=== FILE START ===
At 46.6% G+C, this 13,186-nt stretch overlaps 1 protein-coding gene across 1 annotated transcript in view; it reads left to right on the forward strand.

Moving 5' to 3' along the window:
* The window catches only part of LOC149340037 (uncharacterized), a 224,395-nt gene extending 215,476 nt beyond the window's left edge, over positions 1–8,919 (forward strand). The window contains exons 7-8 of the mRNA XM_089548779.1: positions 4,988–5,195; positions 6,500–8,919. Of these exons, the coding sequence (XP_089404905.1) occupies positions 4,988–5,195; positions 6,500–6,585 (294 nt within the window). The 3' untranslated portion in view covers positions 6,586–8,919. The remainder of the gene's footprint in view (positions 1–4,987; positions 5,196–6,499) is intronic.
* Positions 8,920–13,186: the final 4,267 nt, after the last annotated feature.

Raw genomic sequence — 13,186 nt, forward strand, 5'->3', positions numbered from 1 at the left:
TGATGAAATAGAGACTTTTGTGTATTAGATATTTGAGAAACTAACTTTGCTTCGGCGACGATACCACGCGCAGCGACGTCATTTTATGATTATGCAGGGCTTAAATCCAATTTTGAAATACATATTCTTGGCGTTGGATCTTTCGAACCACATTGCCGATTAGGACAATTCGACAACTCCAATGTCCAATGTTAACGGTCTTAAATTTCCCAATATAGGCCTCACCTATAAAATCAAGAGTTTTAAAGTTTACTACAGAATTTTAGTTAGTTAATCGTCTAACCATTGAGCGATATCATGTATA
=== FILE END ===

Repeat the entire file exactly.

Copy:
At 46.6% G+C, this 13,186-nt stretch overlaps 1 protein-coding gene across 1 annotated transcript in view; it reads left to right on the forward strand.

Moving 5' to 3' along the window:
* The window catches only part of LOC149340037 (uncharacterized), a 224,395-nt gene extending 215,476 nt beyond the window's left edge, over positions 1–8,919 (forward strand). The window contains exons 7-8 of the mRNA XM_089548779.1: positions 4,988–5,195; positions 6,500–8,919. Of these exons, the coding sequence (XP_089404905.1) occupies positions 4,988–5,195; positions 6,500–6,585 (294 nt within the window). The 3' untranslated portion in view covers positions 6,586–8,919. The remainder of the gene's footprint in view (positions 1–4,987; positions 5,196–6,499) is intronic.
* Positions 8,920–13,186: the final 4,267 nt, after the last annotated feature.

Raw genomic sequence — 13,186 nt, forward strand, 5'->3', positions numbered from 1 at the left:
TGATGAAATAGAGACTTTTGTGTATTAGATATTTGAGAAACTAACTTTGCTTCGGCGACGATACCACGCGCAGCGACGTCATTTTATGATTATGCAGGGCTTAAATCCAATTTTGAAATACATATTCTTGGCGTTGGATCTTTCGAACCACATTGCCGATTAGGACAATTCGACAACTCCAATGTCCAATGTTAACGGTCTTAAATTTCCCAATATAGGCCTCACCTATAAAATCAAGAGTTTTAAAGTTTACTACAGAATTTTAGTTAGTTAATCGTCTAACCATTGAGCGATATCATGTATA